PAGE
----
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Thai ivory boom 'fuelling Africa elephant crisis'

Published on Jul 2, 2014 9:37 PM
 
This file picture taken on Aug 30, 2013, shows confiscated elephant tusks displayed during a press conference at the customs office in Bangkok. Thailand's "out of control" ivory market is driving Africa's elephant poaching crisis, conservationists warned on July 2, 2014, accusing the kingdom of backsliding on its pledges. -- PHOTO: AFP

BANGKOK (AFP) - Thailand's "out of control" ivory market is driving Africa's elephant poaching crisis, conservationists warned Wednesday, accusing the kingdom of backsliding on its pledges.

The number of ivory products on sale in Bangkok nearly trebled from 5,865 in January last year to 14,512 in May 2014, according to the wildlife group TRAFFIC.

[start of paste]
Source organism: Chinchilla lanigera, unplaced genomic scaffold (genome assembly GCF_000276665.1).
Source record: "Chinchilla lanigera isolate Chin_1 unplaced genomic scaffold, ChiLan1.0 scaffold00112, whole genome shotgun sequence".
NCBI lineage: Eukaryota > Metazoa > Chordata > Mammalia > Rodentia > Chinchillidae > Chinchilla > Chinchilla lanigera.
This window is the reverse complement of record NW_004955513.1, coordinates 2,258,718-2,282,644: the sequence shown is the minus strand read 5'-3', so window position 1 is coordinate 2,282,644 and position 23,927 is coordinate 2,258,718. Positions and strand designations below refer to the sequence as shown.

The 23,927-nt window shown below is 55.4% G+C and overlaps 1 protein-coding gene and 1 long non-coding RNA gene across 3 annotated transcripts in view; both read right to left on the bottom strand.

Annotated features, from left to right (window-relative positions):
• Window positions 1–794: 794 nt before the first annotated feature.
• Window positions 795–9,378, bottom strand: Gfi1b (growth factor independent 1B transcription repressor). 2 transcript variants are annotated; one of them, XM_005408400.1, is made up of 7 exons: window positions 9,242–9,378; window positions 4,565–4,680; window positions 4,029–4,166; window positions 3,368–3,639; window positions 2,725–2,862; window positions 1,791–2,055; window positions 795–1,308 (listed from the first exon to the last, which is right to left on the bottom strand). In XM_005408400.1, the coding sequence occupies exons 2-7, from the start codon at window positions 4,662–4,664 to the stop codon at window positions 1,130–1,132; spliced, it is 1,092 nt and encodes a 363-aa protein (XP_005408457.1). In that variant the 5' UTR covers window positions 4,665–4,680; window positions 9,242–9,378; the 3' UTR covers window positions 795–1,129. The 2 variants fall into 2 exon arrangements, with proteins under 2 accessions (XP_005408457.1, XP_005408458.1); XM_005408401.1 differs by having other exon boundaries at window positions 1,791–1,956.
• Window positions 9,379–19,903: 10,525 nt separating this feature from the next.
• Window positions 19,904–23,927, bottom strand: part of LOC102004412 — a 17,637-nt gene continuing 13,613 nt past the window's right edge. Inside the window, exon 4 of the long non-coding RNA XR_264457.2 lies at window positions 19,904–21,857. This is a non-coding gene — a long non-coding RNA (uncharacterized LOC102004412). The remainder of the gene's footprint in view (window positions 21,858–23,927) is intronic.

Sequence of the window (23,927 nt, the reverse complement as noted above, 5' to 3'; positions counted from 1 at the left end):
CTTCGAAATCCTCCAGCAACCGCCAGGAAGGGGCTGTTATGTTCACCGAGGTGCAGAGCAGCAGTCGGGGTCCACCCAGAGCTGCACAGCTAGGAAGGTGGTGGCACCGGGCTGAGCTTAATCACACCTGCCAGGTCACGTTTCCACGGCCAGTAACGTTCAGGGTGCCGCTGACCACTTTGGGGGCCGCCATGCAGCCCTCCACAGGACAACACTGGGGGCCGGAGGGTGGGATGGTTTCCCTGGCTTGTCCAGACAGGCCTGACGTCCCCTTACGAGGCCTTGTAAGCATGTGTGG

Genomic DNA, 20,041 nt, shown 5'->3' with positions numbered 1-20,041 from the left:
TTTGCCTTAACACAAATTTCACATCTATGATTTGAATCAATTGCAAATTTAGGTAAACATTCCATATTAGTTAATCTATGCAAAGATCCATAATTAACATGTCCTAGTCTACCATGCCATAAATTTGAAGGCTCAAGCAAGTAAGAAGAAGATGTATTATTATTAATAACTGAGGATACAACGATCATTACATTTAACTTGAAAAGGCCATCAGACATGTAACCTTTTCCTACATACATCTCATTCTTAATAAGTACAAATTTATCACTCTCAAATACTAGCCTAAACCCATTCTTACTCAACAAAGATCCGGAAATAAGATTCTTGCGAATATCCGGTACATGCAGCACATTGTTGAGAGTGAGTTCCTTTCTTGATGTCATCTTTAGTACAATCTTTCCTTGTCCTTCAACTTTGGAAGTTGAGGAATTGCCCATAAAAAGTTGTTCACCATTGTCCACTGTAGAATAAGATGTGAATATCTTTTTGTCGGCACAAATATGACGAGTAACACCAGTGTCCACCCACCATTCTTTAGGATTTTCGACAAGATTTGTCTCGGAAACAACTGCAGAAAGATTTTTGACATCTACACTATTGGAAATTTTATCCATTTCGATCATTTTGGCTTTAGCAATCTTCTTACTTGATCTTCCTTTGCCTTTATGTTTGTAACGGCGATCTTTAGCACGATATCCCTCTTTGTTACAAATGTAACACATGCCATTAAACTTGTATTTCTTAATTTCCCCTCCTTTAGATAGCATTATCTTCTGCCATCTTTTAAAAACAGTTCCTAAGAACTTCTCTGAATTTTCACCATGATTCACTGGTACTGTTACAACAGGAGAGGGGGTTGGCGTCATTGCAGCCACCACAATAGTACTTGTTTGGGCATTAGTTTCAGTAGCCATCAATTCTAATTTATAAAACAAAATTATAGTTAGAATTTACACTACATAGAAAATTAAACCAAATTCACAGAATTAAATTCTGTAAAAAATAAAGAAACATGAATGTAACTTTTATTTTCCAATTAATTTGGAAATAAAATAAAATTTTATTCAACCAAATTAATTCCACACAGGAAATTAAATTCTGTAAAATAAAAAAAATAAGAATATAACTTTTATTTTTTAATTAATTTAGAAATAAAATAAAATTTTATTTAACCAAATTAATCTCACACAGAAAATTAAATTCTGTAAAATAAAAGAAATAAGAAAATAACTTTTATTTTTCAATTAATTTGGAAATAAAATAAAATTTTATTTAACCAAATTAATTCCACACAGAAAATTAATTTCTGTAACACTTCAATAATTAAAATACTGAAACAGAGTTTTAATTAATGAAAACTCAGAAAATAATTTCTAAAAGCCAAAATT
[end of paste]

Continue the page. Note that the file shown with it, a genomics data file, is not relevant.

The Southeast Asian nation, a known hub for the illegal trade in tusks from Africa, has come under pressure to ban the sale of ivory from domestic elephants.

This legal trade is blamed for easing the smuggling of ivory into Thailand from other countries, most of which is made into ornaments or taken to China and Vietnam where tusks are used in traditional medicine.

 
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